Going out of town is another case where not only does it disrupt our schedule but we also have to figure out additional childcare support to help get Elias to his nursery as it opens after the time which my husband needs to report to work. But to counterbalance all of the above, I do have some flexibility with my schedule at the university so there are some days when Elias doesn’t go to childcare until the afternoon and we can spend more time together.

To add to that I would also like to mention how fortunate I am to be part of a supportive department at the university which welcomes my family during school events and the like, and allows me to balance both parts of my life.

 

What needs to happen to make it easier for mothers to work within the arts?

I must say I am still getting used to this new role and things in these first few months have changed quite rapidly as I watch my son transform into a walking talking version of both my husband and of me. For me, the thing I struggle with most is time, trying to acquire the time to be at work and in the studio and also trying not to feel guilty about needing that time. For me it’s an internal battle that I impose on myself – do I dedicate this hour to my work or do I dedicate it to my family? How do you choose? – especially when time seems to be on overdrive.

I honestly don’t have an answer to this nor do I know what to do to help navigate these questions. I do know that having a support network around you does allow those waters to feel more manageable. And I am lucky to have connected with many of my colleagues in the field and within my institution who have been so helpful and supportive to me and my family.

On another note – at this point, with my son being under one year, I don’t think it would be made easier by being able to have my son with me in the studio or by bringing him to my office at the university. I personally find it very difficult trying to be mom and being fully present at work at the same time. For me, I need those things to be separate so that I can give my full attention to both.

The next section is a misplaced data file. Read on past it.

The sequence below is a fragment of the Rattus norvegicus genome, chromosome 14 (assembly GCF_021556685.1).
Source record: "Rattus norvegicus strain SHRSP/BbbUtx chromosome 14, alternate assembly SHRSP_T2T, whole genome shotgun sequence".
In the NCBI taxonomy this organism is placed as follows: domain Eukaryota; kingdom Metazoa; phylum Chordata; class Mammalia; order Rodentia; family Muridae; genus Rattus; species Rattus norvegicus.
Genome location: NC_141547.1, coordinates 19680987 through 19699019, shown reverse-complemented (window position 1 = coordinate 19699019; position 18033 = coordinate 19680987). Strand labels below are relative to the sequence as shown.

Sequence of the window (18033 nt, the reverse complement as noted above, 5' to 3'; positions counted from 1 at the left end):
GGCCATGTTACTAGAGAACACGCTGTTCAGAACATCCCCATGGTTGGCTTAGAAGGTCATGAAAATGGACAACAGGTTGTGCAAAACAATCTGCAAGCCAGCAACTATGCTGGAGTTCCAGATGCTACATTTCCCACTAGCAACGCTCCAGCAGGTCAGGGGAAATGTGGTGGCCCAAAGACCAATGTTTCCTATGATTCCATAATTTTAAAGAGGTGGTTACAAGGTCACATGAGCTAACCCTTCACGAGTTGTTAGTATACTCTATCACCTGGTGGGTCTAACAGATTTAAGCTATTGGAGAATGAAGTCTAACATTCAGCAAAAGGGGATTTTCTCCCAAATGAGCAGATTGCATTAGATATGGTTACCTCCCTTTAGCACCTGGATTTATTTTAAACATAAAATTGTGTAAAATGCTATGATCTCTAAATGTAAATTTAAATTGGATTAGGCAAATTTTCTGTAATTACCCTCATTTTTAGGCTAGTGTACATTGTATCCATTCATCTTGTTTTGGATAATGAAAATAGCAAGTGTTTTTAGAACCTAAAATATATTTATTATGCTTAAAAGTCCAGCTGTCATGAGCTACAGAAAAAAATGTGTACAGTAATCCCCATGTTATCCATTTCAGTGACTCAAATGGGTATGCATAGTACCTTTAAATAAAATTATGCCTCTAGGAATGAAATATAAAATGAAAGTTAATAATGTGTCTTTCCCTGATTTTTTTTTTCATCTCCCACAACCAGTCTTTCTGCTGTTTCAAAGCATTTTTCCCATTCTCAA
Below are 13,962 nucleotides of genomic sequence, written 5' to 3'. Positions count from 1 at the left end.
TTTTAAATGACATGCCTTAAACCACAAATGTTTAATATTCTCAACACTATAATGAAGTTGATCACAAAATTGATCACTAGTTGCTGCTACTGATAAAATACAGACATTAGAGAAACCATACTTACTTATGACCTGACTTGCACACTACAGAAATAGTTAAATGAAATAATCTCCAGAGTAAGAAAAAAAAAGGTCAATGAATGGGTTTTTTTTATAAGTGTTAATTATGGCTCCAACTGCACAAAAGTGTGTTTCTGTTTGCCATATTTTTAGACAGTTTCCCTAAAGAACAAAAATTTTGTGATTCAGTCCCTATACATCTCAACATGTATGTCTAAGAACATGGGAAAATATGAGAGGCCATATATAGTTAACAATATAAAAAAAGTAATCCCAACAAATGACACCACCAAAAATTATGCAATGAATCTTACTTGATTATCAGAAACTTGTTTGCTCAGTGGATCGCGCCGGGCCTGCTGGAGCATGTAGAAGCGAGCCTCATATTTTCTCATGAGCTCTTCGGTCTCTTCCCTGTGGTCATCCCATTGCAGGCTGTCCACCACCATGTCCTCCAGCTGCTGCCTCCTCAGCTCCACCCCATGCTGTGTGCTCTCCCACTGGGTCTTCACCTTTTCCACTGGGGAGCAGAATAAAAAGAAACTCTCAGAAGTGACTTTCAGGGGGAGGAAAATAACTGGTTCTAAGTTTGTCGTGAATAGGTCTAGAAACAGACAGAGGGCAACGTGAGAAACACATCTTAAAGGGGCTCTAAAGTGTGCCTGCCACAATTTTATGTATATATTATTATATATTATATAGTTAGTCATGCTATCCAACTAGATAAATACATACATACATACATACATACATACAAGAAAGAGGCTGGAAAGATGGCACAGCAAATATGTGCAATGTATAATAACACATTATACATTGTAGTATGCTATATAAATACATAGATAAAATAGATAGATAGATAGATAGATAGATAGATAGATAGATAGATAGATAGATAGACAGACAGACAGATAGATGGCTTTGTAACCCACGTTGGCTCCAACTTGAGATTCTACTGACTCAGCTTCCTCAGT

In regard to that, affordable childcare is essential, as I don’t have the luxury of leaving my son with grandma and grandpa for a few hours to get things done in my studio. It’s a much different feeling leaving my son with childcare professionals rather than a family member – again another struggle.

 

What would you have done differently knowing what you know now?

Ooof- really, it’s too soon to tell, I am just trying to keep my head above water meeting the demands of my tenure-track position and my studio practice.  I can tell you that the idea I had before Elias was born about getting lots of reading and writing done during my maternity leave was a pure fantasy! I thought – oh great, those two months that I am on leave the baby will just sleep a lot and then I can get so much work done…..ha! Maybe that’s what happens for others but it didn’t for me.

 

eli and demi

 

About
Demitra Thomloudis is a studio jeweler, visual artist and an Assistant Professor in the Jewelry and Metalwork area at the Lamar Dodd School of Art located at the University of Georgia. Originally from the Philadelphia area, she received her MFA from San Diego State University and her BFA from the Cleveland Institute of Art.  Her work is recognized nationally and internationally and has been invited to exhibit, lecture, and teach at institutions/fairs/events such as SOFA Chicago, Athens Jewellery Week (Greece) ​ and  the Penland School of Crafts to name a few. Artist residencies include a yearlong appointment at the Houston Center for Contemporary Craft and Smitten Forum. Demitra is included in publications such as, 500 Plastic and Resin Jewelry and 500 Enameled Objects, The Art of Jewelry: Plastic & Resin: Techniques, Projects and Inspiration. Demitra’s work is represented by Charon Kransen Arts-USA, Alliages Organization-France, and Penland Gallery located at the Penland School of Crafts- USA.

 

http://www.demidemi.net